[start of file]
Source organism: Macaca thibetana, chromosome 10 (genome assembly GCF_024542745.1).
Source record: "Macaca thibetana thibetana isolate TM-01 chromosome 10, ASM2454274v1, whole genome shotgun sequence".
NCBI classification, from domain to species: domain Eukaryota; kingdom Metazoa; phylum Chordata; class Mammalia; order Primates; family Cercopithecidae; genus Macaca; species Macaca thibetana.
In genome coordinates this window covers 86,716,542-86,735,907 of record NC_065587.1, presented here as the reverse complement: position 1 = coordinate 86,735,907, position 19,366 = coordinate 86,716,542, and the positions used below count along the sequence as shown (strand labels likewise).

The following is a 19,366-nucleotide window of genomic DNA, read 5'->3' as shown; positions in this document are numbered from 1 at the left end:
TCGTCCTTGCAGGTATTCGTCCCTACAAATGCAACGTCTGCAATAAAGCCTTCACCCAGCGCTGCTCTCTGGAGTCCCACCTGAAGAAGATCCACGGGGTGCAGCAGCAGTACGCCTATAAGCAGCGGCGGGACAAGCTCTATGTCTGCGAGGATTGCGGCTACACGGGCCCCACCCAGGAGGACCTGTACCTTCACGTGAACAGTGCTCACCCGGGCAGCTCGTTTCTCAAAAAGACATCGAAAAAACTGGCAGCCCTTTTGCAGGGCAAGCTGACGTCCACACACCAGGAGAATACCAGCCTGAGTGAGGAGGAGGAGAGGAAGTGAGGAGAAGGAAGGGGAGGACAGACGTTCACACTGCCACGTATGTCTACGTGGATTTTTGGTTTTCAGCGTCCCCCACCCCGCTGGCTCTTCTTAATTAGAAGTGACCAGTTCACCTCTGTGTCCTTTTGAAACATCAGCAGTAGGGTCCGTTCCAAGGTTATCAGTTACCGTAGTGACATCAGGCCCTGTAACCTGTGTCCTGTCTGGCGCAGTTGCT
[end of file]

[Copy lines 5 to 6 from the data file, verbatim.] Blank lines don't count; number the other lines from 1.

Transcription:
The following is a 19,366-nucleotide window of genomic DNA, read 5'->3' as shown; positions in this document are numbered from 1 at the left end:
TCGTCCTTGCAGGTATTCGTCCCTACAAATGCAACGTCTGCAATAAAGCCTTCACCCAGCGCTGCTCTCTGGAGTCCCACCTGAAGAAGATCCACGGGGTGCAGCAGCAGTACGCCTATAAGCAGCGGCGGGACAAGCTCTATGTCTGCGAGGATTGCGGCTACACGGGCCCCACCCAGGAGGACCTGTACCTTCACGTGAACAGTGCTCACCCGGGCAGCTCGTTTCTCAAAAAGACATCGAAAAAACTGGCAGCCCTTTTGCAGGGCAAGCTGACGTCCACACACCAGGAGAATACCAGCCTGAGTGAGGAGGAGGAGAGGAAGTGAGGAGAAGGAAGGGGAGGACAGACGTTCACACTGCCACGTATGTCTACGTGGATTTTTGGTTTTCAGCGTCCCCCACCCCGCTGGCTCTTCTTAATTAGAAGTGACCAGTTCACCTCTGTGTCCTTTTGAAACATCAGCAGTAGGGTCCGTTCCAAGGTTATCAGTTACCGTAGTGACATCAGGCCCTGTAACCTGTGTCCTGTCTGGCGCAGTTGCT